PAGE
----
Sermon for August 9, 2020

Grace to you all and peace from God the creator, and our Lord and savior Jesus the Christ. Amen.

“We are to fear, love, and trust God above all things” That is what I learned.

“We should fear, love, and trust in God above all things.” Maybe that is what you learned?

„Wir sollen Gott über alle Dinge fürchten, lieben und vertrauen.“ This is what Martin Luther would have taught.

 

I’m sure that this phrase, that we are to fear love and trust God is familiar to many of us here. It is a phrase that is repeated over and over in Luther’s small catechism which I am sure many of you had to memorize for confirmation. And while it may be a phrase that sparks memories of learning the roots of our faith as Lutheran Christians, that idea of “Fearing God” isn’t always explained or understood. So, I ask, what does it mean to fear the lord, and how is that related to the fear experienced in our lessons today or the fears in our lives?

In the readings for today, fear is a consistent theme. In our first reading, Elijah was overcome by fear because of Queen Jezebel threatening to kill him. That fear led him to hide in a cave on Mount Horeb where he encountered the great wind, the earthquake, the fire and the sheer silence.

In the gospel, disciples thought they saw a ghost walking on the water, and were terrified and cried out in fear. Peter became afraid of the crashing waves around him and began to sink into the water.

The apostle Paul in his letter to the Romans feared that the gospel he was sharing would not be accepted by all who received it. That fear is what led him to speak so passionately about Jesus.

Even in the Psalm, fear was mentioned–but that fear was of a different nature than the others. We read together that God’s “salvation is very near to those who fear” God.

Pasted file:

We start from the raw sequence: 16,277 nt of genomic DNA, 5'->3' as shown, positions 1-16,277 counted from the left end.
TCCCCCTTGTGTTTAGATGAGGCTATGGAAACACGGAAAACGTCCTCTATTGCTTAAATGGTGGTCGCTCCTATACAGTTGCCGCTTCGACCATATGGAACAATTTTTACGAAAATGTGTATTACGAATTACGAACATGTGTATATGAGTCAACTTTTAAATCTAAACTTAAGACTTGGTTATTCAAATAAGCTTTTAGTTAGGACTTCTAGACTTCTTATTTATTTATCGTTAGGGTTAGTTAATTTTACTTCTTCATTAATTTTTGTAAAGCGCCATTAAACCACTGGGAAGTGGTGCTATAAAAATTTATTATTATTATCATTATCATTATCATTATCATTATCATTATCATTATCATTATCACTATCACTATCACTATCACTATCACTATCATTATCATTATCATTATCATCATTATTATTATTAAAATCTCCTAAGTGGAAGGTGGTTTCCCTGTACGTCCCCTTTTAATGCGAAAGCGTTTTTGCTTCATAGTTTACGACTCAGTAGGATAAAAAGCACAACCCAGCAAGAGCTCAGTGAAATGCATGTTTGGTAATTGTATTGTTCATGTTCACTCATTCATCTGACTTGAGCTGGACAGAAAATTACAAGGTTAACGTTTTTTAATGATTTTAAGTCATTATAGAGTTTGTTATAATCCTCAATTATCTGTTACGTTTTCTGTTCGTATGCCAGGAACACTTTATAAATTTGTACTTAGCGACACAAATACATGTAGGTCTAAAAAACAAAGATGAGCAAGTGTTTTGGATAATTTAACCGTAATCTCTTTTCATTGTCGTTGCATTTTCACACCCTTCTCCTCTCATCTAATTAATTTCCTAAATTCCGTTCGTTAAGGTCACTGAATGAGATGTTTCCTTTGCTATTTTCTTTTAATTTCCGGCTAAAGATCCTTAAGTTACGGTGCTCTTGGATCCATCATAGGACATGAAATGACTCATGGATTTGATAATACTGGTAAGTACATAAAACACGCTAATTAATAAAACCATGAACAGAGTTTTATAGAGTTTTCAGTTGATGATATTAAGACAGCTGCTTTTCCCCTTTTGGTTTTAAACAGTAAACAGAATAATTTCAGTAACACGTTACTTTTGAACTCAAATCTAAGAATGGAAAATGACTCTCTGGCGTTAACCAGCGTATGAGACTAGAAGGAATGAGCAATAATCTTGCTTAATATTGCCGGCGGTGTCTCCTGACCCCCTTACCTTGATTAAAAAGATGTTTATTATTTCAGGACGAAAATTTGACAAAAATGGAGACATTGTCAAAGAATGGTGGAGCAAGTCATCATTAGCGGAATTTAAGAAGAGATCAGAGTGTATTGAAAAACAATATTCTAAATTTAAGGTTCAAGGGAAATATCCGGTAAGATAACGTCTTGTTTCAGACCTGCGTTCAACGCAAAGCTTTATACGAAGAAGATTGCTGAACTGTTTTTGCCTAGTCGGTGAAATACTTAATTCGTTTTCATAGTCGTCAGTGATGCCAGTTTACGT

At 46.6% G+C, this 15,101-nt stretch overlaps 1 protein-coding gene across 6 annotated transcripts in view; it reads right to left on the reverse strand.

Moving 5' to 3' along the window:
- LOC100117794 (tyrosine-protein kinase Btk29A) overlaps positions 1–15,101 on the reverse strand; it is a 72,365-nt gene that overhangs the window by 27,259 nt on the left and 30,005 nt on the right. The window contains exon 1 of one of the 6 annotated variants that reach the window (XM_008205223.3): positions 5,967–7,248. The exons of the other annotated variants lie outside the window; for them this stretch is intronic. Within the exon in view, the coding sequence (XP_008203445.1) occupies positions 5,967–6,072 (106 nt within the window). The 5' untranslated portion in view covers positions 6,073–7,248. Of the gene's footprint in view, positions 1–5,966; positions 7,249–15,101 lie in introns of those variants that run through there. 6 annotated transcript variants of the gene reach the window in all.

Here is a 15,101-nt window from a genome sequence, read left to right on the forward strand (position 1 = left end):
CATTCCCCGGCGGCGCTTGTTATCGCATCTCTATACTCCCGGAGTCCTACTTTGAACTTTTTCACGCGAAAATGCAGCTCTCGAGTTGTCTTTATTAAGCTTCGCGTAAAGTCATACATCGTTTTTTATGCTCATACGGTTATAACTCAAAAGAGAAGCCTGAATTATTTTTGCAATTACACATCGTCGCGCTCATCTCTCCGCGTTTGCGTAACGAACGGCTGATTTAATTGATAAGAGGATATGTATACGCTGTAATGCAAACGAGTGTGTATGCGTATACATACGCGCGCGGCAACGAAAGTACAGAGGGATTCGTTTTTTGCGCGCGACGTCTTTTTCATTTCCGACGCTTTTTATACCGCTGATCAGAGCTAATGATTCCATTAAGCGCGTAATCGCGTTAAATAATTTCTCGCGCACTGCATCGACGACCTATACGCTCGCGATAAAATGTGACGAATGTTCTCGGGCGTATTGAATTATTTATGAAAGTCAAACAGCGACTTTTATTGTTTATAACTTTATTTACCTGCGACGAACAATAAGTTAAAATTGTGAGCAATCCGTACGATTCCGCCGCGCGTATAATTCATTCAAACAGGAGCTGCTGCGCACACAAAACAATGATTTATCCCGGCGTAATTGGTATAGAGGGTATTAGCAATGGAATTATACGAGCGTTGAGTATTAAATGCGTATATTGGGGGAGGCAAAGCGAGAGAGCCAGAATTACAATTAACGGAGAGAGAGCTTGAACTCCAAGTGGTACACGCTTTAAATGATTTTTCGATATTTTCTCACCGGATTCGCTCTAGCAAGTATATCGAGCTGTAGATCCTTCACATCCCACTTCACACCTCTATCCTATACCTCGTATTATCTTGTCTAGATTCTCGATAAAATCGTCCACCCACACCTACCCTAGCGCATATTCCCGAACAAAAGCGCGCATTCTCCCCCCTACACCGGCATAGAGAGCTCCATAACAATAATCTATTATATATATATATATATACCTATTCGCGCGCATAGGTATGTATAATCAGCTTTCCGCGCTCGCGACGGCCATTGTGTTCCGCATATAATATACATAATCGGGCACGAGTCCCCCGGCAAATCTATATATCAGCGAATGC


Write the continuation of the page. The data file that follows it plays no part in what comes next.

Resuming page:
So within scripture, the concept of fear can appear in a variety of manners, leading to positive and negative results.

Fear is a very real aspect of our lives, and while many people learn how to manage it, there are some fears that can have a noticeable impact how people live their lives. The Greek word for fear is phobos, which one can recognize as the root for our word phobia. According to the National Institutes of Health, more than nine percent of, almost one in ten,  Americans live with a phobia that can have physical effects such as chest pain, dizziness, and nausea.

And we know that it is not only folks who have diagnosed phobias that experience fear, but in one way or another we each experience different fears throughout our lives. While the Pixar movie Monsters Incorporated clearly made light of children’s fears of monsters in their closets, I was sure that there was something in my basement when I was growing up. And even though I was always a very logical concrete thinker who didn’t believe in ghosts, for much of my childhood I would always run out of the basement as quick as I could so that nothing would “get me.” I feared that which was unknown to me.

Reading and listening to news stories, this fear of that which is unknown appears to be the impetus for many of the challenges currently faced in the world. What will be the impact of students not returning to schools this fall or conversely what would be the impact of returning to school? For the more than four million people in China  who have had to evacuate because of unexpected flooding, when will they get to return home? In Beirut, with more than 150 dead, thousands more wounded, and destruction across half the city, why them? I wonder of many have been crying out with the words of the Psalmist, How Long O Lord (Ps. 13)?